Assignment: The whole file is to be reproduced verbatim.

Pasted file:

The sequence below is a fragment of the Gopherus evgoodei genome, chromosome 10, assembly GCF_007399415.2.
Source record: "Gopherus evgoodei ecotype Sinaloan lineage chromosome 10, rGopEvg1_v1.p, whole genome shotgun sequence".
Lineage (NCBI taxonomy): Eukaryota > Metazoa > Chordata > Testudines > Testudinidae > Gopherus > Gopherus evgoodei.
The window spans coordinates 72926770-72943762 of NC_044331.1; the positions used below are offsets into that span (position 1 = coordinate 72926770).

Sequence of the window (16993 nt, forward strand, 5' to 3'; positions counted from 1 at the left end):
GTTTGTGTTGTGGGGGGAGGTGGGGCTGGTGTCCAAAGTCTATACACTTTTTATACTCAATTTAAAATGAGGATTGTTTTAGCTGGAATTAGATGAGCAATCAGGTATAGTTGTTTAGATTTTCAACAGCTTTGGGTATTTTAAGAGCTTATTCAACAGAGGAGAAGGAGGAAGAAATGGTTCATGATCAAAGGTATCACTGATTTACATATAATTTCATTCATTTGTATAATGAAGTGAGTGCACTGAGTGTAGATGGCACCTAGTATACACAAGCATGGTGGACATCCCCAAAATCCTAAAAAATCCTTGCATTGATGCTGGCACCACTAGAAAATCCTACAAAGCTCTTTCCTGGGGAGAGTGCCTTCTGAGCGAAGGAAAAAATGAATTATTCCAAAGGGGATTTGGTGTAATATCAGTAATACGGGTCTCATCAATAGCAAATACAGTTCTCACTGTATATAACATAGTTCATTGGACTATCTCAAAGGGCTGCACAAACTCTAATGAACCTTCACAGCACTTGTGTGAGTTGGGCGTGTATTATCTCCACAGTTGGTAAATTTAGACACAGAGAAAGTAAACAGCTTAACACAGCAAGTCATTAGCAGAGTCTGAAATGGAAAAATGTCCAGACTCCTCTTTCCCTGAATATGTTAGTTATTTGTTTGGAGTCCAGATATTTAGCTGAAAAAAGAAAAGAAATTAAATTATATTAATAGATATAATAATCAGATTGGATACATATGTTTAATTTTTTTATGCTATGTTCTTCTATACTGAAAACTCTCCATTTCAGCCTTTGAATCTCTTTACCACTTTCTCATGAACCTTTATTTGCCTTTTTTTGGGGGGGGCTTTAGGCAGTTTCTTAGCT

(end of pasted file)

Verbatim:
The sequence below is a fragment of the Gopherus evgoodei genome, chromosome 10, assembly GCF_007399415.2.
Source record: "Gopherus evgoodei ecotype Sinaloan lineage chromosome 10, rGopEvg1_v1.p, whole genome shotgun sequence".
Lineage (NCBI taxonomy): Eukaryota > Metazoa > Chordata > Testudines > Testudinidae > Gopherus > Gopherus evgoodei.
The window spans coordinates 72926770-72943762 of NC_044331.1; the positions used below are offsets into that span (position 1 = coordinate 72926770).

Sequence of the window (16993 nt, forward strand, 5' to 3'; positions counted from 1 at the left end):
GTTTGTGTTGTGGGGGGAGGTGGGGCTGGTGTCCAAAGTCTATACACTTTTTATACTCAATTTAAAATGAGGATTGTTTTAGCTGGAATTAGATGAGCAATCAGGTATAGTTGTTTAGATTTTCAACAGCTTTGGGTATTTTAAGAGCTTATTCAACAGAGGAGAAGGAGGAAGAAATGGTTCATGATCAAAGGTATCACTGATTTACATATAATTTCATTCATTTGTATAATGAAGTGAGTGCACTGAGTGTAGATGGCACCTAGTATACACAAGCATGGTGGACATCCCCAAAATCCTAAAAAATCCTTGCATTGATGCTGGCACCACTAGAAAATCCTACAAAGCTCTTTCCTGGGGAGAGTGCCTTCTGAGCGAAGGAAAAAATGAATTATTCCAAAGGGGATTTGGTGTAATATCAGTAATACGGGTCTCATCAATAGCAAATACAGTTCTCACTGTATATAACATAGTTCATTGGACTATCTCAAAGGGCTGCACAAACTCTAATGAACCTTCACAGCACTTGTGTGAGTTGGGCGTGTATTATCTCCACAGTTGGTAAATTTAGACACAGAGAAAGTAAACAGCTTAACACAGCAAGTCATTAGCAGAGTCTGAAATGGAAAAATGTCCAGACTCCTCTTTCCCTGAATATGTTAGTTATTTGTTTGGAGTCCAGATATTTAGCTGAAAAAAGAAAAGAAATTAAATTATATTAATAGATATAATAATCAGATTGGATACATATGTTTAATTTTTTTATGCTATGTTCTTCTATACTGAAAACTCTCCATTTCAGCCTTTGAATCTCTTTACCACTTTCTCATGAACCTTTATTTGCCTTTTTTTGGGGGGGGCTTTAGGCAGTTTCTTAGCT